|Date||28th February 2014|
|Society||Alloa Musical Players|
|Venue||Alloa Town Hall|
|Type of Production||Musical|
|Musical Director||Hugh MacDonald|
Author: Elizabeth Donald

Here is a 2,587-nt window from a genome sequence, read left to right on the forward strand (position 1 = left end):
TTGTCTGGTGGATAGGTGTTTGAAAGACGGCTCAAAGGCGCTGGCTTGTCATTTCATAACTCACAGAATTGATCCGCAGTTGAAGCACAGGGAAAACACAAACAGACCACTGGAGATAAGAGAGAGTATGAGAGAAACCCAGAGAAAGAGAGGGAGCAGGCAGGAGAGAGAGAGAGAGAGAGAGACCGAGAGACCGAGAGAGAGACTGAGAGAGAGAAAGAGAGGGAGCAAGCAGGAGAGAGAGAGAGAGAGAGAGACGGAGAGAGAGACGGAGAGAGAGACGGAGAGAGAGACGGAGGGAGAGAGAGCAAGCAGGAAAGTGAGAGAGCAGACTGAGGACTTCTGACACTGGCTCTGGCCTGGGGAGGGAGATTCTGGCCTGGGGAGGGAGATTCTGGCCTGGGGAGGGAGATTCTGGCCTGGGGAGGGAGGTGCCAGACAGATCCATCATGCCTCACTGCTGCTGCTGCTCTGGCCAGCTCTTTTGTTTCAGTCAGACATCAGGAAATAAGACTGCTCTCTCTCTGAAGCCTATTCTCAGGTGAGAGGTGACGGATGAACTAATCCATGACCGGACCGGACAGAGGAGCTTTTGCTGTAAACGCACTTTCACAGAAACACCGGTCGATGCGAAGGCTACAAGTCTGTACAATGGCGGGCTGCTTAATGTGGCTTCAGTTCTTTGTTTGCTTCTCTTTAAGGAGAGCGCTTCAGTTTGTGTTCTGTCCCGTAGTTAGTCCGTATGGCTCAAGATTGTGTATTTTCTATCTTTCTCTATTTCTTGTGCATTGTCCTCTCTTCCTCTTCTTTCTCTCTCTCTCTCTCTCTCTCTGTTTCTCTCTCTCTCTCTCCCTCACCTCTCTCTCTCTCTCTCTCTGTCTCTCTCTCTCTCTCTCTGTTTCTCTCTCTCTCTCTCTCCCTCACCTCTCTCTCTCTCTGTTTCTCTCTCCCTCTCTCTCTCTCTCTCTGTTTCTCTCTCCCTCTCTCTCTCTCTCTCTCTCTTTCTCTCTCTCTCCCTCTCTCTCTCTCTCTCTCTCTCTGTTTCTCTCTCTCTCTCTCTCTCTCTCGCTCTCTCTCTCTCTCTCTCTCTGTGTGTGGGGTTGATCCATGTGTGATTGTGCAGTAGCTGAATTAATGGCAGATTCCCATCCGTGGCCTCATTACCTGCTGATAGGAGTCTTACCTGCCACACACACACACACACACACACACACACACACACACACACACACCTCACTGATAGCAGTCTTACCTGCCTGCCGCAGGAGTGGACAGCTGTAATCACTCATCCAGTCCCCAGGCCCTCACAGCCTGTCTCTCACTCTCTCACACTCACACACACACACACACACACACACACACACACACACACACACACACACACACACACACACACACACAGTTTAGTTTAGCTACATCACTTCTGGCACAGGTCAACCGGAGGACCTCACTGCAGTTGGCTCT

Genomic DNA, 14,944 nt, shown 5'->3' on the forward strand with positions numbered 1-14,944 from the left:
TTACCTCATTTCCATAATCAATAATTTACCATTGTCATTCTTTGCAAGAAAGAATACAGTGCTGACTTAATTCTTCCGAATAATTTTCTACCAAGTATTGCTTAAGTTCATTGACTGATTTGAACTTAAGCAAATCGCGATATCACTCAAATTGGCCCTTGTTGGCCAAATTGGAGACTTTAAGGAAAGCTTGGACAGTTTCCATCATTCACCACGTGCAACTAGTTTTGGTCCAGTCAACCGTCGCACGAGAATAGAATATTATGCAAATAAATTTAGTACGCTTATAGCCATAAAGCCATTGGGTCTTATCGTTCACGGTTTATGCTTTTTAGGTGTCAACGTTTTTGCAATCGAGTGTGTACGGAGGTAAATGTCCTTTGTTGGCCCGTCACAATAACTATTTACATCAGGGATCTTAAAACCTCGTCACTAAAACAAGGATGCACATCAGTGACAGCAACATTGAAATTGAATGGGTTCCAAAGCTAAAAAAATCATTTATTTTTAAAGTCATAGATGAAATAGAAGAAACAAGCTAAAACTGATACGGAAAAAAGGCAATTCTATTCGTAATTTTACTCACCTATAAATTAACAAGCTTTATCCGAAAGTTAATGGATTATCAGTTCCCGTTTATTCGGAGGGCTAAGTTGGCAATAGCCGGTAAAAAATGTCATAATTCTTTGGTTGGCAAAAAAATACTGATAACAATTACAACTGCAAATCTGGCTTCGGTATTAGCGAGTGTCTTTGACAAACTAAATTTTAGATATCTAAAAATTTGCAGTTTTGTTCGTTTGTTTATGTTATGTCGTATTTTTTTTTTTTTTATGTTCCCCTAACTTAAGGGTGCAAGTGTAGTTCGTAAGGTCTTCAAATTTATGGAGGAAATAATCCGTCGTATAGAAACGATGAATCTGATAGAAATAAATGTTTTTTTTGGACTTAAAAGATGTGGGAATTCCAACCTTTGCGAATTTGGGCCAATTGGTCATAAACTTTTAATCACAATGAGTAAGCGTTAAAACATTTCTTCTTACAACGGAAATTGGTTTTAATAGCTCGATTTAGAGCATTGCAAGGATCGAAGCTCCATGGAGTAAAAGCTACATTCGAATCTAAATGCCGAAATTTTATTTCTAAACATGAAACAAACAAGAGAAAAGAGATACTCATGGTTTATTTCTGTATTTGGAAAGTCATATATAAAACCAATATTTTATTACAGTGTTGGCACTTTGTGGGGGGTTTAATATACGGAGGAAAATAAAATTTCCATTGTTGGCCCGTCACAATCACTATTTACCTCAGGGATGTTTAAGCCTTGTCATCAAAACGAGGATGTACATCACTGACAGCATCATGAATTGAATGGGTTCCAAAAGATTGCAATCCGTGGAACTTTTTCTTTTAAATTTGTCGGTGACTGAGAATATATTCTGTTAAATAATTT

This updated version of the G & S show looked as enjoyable to be in as it was to watch. Over recent years the company’s singing has developed well under its current MD and the cast sang the familiar songs and harmonies clearly and well. Jennifer Taylor gave a regal Mabel showing a growing confidence in herself and her singing and was ably supported by her Sisters. Antony Carter as Fred showed that excellent dance is not his only forte with his voice revealing an impressive range. Grant Robertson played a flamboyant Pirate King and was more than matched in aggression by a feisty and fine singing Ruth in Alison Wright who was not in the least abashed by her mistake between ‘pilot’ and ‘pirate’. By comparison, Alan Musgrave played a more subdued Major- General Stanley but rapped out his patter song in style. The innovations of a Commander Bond played by Stuart Bailey with his Task Force of athletic kung-fu type ladies may not have pleased G & S purists but this reviewer found it a refreshing take on the ‘Policemen’ and a good use of young and enthusiastic female players as was the addition of the energetic and modern dance at the end of Act 1. The opening scene with Frederick as a little boy and a young Ruth put the ensuing story into perspective and the appearance of a stately Queen Victoria leading a rousing finale also provided a new departure. The two sets, the Rocky Cove and Ruined Family Graveyard, made a good backdrop for the cast and gave room for some creativity with the gravestones. The positioning of cast was done aptly and unobtrusively making all seem natural and with everyone visible. This enabled all - dancers, pirates, General Stanley’s household - to play their roles and enhance the whole performance. Well done to all involved.